License plate readers coming to Smithfield

Published 9:51 am Tuesday, February 13, 2024

Smithfield’s Town Council on Feb. 6 approved the purchase of 11 cameras that police plan to place throughout the town.

According to Smithfield Police Lt. William Wooley, the town is one of only three Hampton Roads localities that don’t presently use the automated license plate readers made by Atlanta-based Flock Group Inc. A camera in neighboring Suffolk, he said, recorded a vehicle suspected in the theft of four lawnmowers last year from Powerhouse Equipment on West Main Street in Smithfield as the car traveled back and forth four times between Smithfield and Portsmouth.

While they’re designed to capture still images of the backs of cars, they can also occasionally help in identifying suspected criminals. A Flock camera owned by Jersey Park Apartments, Wooley said, was instrumental in capturing images of 20-year-old George Harrison, whom police arrested and charged with firing multiple shots into a vehicle three days after the Nov. 20 incident.

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“There’s a lot of times when something happens in an area where there’s no camera, there’s nothing to go on … maybe we’ll get a lab result, maybe we’ll get something from that, but we need some place to start,” Wooley told the council in January.

The solar-powered cameras operate by connecting to the FBI’s National Crime Information Center, or NCIC. If a photographed license plate is a match to a vehicle reported stolen or connected to a crime, officers in the area would receive an alert.

Smithfield Police plan to place pairs of cameras at five locations. One pair of license plate readers and a third camera capable of panning from left to right will be placed on Middle Street. Another pair will be placed at the Waterworks Road entrance to town near Dave’s Service Center. Battery Park Road, the intersection of the Route 10 Bypass and West Main Street, and the corner of Benns Church Boulevard and Turner Drive are also each slated to receive a pair of license plate readers to capture incoming and outgoing traffic.

The council authorized an initial cost of $33,750 for the 11 cameras, which they plan to install on an unspecified date next month. Smithfield Police also plan to purchase an additional six cameras to cover other entrances into town in 2025.

Wooley said police determined the placement locations by looking at which roads have the highest traffic volumes, areas of town with the most reported crimes and right-of-way restrictions. Police plan to place the cameras on power poles as state law presently prohibits camera placement in a Virginia Department of Transportation right-of-way, though two bills, one in the House of Delegates and the other in the state Senate, propose allowing license plate readers on VDOT highways and roads.

The SPD’s analysis of frequent crime reports, Wooley said, led to the placements along West Main Street. In addition to the Jersey Park Nov. 20 shooting, which resulted in no injuries, there was a shooting last February at the same complex that injured a 62-year-old man and last year’s July 18 double homicide, also at Jersey Park.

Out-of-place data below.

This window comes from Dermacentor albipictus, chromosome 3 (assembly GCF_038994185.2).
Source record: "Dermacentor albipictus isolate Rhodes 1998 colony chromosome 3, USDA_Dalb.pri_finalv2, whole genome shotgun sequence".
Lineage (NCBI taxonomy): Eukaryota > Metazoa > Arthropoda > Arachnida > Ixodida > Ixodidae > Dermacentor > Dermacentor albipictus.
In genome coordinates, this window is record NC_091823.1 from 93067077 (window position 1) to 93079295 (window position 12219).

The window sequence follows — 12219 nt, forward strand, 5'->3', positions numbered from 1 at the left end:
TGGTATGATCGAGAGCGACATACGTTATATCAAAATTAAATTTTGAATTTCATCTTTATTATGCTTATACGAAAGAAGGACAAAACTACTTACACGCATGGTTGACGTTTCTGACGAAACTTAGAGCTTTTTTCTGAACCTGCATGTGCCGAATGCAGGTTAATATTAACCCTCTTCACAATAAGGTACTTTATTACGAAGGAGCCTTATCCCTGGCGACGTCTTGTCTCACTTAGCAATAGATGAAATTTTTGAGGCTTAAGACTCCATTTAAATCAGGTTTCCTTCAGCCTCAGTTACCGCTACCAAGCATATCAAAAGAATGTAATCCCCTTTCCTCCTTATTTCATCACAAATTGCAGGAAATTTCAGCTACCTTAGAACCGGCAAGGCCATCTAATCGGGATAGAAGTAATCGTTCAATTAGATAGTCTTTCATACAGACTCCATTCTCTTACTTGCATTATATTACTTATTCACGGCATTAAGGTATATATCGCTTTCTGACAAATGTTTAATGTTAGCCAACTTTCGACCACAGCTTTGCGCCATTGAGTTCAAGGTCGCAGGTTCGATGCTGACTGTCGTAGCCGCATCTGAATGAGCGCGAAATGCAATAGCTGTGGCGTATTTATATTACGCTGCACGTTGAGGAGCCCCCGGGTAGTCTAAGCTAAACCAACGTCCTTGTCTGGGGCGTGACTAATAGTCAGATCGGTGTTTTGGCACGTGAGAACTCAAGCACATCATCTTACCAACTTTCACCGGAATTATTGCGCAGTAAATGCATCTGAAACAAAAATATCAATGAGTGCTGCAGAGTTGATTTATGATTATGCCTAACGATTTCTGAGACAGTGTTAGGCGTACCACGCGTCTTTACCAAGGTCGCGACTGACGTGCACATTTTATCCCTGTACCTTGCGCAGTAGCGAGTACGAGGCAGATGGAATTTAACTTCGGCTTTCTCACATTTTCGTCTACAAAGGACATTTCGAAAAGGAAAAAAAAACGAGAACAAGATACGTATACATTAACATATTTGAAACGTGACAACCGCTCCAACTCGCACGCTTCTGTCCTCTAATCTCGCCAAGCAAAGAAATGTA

One of two suspects – 21-year-old Kevin Richards – is awaiting grand jury indictment in connection with the February 2023 shooting, while the other, 20-year-old Jakye Jackson, remains at large. Police have yet to name suspects in the double homicide.

“We are still following leads,” Wooley said.

Police Chief Alonzo Howell said the Flock cameras can help generate new leads not only by checking license plate numbers but capturing other details, such as the make and model of a car and any prominent bumper stickers. If a witness were to recall a suspect drove a red car with a particular bumper sticker, the Flock system allows law enforcement to search a nationwide repository of photos for a match.

“Of course you’ve always got the civil liberties aspect of it, the privacy issues and things like that, but someone that’s spent their life enforcing the law, I think most people – most that don’t commit crimes – would support this type of approach,” said Smithfield Mayor Steve Bowman, who preceded Howell as police chief.

Provisions of the two General Assembly bills, both of which are pending in the Senate, would require all data collected by license plate readers to be permanently deleted within 30 days, prohibit sale of the data and prohibit law enforcement from using the data to interfere with lawful activities or track people who engage in lawfully protected speech.

The town and Isle of Wight County are involved in separate talks, unrelated to Smithfield’s Flock camera proposal, to place automated speed limit enforcement cameras outside school zones. Last year, the county proposed coordinating its efforts with Smithfield and Windsor for schools located within each town’s limits, but the three governing bodies have yet to reach an agreement.